A pay discrimination lawsuit against Walt Disney Company claiming the entertainment company has violated the California Equal Pay Act has expanded to include ABC Television, as well as Disney’s music label and film studio.
Lawyers for the plaintiffs are seeking class-action status. Andrus Anderson, the San Fransico law firm representing the two employees who initially filed the lawsuit, had been seeking other potential plaintiffs employed by Disney over the past four years to join the class-action. The law firm has filed a similar case against other high profile defendants, as Intel and Farmers Insurance.
Since filing the initial lawsuit, the number of plaintiffs in the lawsuit has risen to 10. The plaintiffs are alleging that unlawful discrimination practices were taken against them while working at Walt Disney Studios Motion Pictures, Disney’s music label, ABC Television’s music department, and the company’s finance department. This brings to 10 the number of women who are supporting the lawsuit, further supporting the request that the lawsuit be given class-action status.
The lawsuit asserts that “Disney’s centralized compensation policies, practices and procedures which result in unequal pay include initial salary determinations based on prior salary history, initial job assignment, career progression, training, promotions and evaluations.”
One of the plaintiffs, Nancy Dolan is the senior manager of creative music marketing. Dolan, has been employed by the Walt Disney Studios Motion Pictures for 18 years. Despite several years of excellent performance reviews, Disney’s human resource team has not promoted her. According to a post by the Guardian, a supervisor directly acknowledged Dolan was doing the work of an executive vice-president “for a fraction of the cost.”
Anabel Pareja Sinn, another plaintiff, stated in an email to the Guardian, “Disney has such influence in our country, and in the world, if Disney leads the way for gender equity, all women in the workforce will be better off.”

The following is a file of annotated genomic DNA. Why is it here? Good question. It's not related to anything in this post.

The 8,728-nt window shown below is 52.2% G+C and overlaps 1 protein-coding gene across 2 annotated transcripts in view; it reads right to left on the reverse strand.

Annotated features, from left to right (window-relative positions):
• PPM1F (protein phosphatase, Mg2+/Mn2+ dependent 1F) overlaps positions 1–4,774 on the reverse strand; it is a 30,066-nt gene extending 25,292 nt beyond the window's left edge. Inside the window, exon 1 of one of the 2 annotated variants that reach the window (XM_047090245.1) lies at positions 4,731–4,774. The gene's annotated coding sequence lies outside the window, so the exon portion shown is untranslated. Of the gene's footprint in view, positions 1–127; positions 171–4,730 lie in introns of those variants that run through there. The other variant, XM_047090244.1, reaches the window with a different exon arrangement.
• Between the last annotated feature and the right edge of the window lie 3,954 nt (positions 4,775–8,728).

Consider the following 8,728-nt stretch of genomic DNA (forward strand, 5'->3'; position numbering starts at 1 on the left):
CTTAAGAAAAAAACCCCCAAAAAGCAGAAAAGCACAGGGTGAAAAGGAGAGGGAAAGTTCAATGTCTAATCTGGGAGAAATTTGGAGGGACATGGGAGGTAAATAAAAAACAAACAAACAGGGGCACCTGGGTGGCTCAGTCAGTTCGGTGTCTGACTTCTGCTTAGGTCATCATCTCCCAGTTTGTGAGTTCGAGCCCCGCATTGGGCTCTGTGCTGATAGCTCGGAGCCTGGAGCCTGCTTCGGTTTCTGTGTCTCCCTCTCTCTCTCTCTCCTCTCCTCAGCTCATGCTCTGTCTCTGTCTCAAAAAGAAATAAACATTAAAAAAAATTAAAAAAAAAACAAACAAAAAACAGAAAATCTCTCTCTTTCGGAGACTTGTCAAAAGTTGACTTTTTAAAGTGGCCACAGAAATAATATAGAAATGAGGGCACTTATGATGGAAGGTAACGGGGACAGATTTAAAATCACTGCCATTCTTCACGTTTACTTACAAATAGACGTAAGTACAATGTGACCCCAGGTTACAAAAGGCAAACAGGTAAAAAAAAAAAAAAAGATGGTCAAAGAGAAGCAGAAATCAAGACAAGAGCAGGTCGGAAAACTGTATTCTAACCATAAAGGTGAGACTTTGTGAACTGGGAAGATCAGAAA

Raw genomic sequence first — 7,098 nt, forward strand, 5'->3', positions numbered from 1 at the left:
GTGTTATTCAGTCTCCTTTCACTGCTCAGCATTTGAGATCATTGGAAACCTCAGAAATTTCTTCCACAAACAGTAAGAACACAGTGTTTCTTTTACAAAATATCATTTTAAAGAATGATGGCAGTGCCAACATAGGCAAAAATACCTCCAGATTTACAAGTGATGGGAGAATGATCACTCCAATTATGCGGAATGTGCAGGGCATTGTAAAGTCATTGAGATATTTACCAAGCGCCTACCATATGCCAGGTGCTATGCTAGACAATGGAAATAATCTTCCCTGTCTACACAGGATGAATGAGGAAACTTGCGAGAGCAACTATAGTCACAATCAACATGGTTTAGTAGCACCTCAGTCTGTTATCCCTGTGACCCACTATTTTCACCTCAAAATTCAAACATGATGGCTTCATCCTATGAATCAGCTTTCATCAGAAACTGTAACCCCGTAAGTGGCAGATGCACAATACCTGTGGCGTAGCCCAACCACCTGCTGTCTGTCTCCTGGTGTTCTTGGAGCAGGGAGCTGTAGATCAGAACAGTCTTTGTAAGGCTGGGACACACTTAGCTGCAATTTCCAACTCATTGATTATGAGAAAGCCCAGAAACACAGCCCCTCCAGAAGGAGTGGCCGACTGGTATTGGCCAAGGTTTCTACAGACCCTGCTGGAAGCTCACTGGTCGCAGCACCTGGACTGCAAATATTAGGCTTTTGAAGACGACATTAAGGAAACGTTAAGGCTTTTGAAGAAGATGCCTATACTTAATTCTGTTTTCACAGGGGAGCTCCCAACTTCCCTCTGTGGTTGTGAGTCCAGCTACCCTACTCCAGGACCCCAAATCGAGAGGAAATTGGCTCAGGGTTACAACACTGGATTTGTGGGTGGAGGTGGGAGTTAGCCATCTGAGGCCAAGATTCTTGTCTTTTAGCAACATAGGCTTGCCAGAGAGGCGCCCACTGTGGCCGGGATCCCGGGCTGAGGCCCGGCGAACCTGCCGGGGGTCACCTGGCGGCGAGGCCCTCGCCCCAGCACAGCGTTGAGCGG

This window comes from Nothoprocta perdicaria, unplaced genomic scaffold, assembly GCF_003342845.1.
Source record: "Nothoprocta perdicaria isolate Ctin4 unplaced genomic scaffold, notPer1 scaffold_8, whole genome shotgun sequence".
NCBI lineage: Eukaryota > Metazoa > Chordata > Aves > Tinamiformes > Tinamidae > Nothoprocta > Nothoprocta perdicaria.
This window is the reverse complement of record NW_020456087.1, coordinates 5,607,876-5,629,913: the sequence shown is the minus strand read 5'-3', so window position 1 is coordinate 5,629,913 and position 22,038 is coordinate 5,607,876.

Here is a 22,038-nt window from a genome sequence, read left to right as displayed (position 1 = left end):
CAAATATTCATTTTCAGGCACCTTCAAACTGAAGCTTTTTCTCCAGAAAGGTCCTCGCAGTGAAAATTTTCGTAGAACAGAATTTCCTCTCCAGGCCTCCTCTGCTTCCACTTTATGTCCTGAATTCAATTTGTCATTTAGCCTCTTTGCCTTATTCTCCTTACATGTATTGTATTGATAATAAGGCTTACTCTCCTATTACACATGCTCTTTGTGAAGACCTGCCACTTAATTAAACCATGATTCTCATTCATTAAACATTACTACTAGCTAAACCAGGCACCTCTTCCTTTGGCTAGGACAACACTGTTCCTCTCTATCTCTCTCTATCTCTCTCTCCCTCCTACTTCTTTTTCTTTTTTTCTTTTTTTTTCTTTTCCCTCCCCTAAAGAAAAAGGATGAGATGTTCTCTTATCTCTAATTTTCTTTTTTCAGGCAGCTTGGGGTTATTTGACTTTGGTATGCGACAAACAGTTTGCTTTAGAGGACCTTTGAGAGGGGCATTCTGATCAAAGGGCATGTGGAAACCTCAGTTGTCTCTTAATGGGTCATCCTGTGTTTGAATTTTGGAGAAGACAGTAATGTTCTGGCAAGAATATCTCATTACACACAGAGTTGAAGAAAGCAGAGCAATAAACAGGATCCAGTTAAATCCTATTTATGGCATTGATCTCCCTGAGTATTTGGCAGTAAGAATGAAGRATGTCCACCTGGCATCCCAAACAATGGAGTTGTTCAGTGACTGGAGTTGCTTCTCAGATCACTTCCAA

Disney has taken steps to block the lawsuit from receiving class-action status claiming the women’s situations are not representative of the Disney workforce.
According to the Hollywood Reporter: “The Walt Disney Company described in Plaintiffs’ Complaint is not The Walt Disney Company that exists in fact and law…The Disney Companies categorically deny that they pay any female employee less than her similarly situated male coworkers and will vigorously defend themselves against each Plaintiff’s individual claims. But that is all this case is — an assortment of individual claims, based on highly individualized allegations.”
Disney is one of many recognizable organizations to face legal action relating to gender wage disparities. Among those organizations are Oracle, the United States Soccer Federation, Google, Nike, Riot Games, and the medical industry.
Employers who are concerned with the possibility of facing litigation over charges of pay discrimination should consider becoming proactive in addressing pay equity issues within their organization. A report from Harvard Business Review Analytic Services found that mitigating risks of potential enforcement actions or lawsuits was one of the top reasons why employers undertook pay equity audits.
A pay equity audit can identify pay differences between employees that cannot be explained due to job-related factors. This type of audit not only identifies problems, but also provides actionable solutions. It gives employers an opportunity to ensure fairness in pay and prevent employee issues. It allows the employer to minimize risk by identifying and remediating deficiencies, providing the employer with greater standing to defend against and win claims of discrimination.
Overall, a comprehensive proactive pay equity audit is the best place to start to understand what your company is doing right, and where it can improve, before regulatory investigations and employee lawsuits require you to provide this information.
To read the Harvard Business Review Analytic Services report on pay equity audits, click here.